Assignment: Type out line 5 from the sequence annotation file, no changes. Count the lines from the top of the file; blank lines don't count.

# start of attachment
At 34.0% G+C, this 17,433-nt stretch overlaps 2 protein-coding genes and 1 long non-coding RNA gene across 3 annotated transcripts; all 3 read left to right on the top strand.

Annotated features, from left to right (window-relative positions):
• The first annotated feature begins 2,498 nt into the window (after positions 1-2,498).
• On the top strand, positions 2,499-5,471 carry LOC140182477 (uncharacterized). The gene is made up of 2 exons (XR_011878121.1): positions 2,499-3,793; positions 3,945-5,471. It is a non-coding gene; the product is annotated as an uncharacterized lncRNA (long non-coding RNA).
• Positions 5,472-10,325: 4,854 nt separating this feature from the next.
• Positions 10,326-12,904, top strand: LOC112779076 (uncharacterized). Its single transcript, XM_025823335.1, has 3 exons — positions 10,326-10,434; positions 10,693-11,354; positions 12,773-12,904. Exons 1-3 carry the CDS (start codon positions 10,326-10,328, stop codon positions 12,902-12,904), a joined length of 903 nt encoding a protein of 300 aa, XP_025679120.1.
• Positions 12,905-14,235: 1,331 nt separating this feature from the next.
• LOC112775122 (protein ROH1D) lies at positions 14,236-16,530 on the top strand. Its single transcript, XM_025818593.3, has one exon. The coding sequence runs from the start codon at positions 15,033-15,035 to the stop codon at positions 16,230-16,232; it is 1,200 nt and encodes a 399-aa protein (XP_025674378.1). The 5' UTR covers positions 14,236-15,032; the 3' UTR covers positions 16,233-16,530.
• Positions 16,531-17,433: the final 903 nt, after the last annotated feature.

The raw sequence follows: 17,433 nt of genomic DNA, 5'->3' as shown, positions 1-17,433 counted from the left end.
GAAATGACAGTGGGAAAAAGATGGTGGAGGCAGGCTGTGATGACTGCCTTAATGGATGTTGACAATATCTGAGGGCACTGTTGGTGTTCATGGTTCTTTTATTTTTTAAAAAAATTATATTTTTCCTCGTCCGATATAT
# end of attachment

• Positions 5,472-10,325: 4,854 nt separating this feature from the next.